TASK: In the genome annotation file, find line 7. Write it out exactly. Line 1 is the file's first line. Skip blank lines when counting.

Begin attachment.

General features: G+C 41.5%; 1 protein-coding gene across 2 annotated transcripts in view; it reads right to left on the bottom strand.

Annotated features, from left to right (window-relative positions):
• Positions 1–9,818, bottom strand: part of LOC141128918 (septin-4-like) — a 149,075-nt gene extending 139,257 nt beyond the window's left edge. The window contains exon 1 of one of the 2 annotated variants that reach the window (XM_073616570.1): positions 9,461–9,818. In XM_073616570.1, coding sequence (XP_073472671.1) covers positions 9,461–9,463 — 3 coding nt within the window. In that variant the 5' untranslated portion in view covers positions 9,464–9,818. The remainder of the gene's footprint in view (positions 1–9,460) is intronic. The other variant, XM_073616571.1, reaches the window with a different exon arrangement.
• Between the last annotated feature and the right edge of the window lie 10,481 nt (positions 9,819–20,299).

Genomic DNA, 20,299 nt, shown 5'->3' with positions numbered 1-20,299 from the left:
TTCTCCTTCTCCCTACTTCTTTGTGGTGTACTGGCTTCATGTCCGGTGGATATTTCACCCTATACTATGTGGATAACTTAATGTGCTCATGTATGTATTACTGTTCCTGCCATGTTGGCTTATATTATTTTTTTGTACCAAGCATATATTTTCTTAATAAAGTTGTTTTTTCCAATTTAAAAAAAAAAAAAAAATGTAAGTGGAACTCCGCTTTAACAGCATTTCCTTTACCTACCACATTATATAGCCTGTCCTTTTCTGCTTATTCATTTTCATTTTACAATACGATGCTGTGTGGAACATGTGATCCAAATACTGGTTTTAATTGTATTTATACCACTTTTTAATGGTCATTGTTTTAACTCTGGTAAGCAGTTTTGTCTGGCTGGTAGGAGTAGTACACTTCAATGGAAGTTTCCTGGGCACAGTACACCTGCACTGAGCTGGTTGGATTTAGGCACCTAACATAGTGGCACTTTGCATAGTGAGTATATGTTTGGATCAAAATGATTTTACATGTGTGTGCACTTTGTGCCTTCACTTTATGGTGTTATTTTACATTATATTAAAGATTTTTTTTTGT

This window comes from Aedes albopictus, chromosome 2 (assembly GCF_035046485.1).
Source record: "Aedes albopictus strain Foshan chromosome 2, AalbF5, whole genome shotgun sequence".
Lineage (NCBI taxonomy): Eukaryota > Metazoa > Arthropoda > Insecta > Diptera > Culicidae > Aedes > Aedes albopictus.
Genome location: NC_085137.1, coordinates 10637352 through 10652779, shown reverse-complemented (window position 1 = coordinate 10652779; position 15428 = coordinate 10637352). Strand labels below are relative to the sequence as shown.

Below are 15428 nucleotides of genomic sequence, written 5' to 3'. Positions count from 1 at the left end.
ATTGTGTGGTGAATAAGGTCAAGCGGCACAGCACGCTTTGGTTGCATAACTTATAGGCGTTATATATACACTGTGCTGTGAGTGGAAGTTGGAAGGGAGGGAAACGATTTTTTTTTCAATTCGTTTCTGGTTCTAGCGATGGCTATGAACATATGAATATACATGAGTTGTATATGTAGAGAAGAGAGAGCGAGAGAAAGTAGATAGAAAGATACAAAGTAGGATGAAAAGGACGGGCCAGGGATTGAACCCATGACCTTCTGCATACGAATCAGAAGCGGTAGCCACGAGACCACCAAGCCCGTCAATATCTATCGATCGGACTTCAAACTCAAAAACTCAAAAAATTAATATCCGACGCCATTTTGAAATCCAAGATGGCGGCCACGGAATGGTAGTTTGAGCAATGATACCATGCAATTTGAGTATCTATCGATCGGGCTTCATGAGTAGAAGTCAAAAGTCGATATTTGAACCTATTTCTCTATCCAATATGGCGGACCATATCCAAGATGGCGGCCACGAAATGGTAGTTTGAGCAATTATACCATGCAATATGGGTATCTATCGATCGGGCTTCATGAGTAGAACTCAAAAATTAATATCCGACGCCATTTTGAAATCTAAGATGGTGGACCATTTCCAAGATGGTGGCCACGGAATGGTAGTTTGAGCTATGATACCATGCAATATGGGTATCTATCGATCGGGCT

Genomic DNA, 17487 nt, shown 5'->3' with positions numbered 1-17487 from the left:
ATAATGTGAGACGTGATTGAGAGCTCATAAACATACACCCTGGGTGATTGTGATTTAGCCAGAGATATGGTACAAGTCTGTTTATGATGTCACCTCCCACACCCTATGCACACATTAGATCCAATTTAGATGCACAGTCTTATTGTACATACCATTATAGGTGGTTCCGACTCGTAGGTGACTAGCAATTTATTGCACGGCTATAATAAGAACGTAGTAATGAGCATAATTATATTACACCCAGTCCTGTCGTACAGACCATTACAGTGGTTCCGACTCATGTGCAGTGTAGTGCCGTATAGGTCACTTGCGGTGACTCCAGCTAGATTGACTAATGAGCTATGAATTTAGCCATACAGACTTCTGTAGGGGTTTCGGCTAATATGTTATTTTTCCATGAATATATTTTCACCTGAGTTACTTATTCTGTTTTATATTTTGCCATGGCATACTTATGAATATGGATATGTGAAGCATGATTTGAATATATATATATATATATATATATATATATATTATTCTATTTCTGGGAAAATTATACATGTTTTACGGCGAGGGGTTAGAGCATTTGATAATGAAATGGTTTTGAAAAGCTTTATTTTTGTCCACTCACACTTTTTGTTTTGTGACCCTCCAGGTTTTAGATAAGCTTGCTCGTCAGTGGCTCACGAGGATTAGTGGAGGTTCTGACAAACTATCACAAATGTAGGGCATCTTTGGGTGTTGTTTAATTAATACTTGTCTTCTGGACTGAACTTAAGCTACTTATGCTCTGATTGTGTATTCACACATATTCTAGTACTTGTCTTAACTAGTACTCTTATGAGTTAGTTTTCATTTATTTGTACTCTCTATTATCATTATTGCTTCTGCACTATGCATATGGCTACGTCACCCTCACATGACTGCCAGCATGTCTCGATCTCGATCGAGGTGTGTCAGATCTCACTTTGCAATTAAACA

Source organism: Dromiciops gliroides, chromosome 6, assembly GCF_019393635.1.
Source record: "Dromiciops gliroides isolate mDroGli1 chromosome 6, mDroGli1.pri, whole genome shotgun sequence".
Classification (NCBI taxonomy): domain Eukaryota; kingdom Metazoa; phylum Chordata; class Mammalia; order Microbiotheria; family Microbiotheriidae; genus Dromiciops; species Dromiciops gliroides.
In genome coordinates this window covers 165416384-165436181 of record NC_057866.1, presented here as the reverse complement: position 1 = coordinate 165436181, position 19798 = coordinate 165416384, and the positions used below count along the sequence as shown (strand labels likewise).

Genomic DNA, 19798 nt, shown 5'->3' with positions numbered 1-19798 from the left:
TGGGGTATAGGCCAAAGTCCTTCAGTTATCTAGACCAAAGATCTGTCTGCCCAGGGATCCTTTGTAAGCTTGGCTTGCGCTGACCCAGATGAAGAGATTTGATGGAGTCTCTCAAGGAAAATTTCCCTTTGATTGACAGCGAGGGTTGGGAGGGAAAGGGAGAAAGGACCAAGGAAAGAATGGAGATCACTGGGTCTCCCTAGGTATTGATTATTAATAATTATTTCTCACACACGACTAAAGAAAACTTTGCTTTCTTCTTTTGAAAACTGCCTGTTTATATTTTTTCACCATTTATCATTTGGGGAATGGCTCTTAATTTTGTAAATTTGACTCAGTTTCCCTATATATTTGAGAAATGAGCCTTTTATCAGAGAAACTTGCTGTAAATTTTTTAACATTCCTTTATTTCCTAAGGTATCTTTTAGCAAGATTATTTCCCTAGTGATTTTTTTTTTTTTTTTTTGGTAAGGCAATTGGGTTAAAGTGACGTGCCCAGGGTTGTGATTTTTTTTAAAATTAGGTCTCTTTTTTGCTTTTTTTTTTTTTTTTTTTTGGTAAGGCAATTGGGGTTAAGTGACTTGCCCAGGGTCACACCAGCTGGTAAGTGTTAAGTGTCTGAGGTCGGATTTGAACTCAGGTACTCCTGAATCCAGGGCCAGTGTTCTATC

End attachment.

This window comes from Aedes albopictus, chromosome 2 (assembly GCF_035046485.1).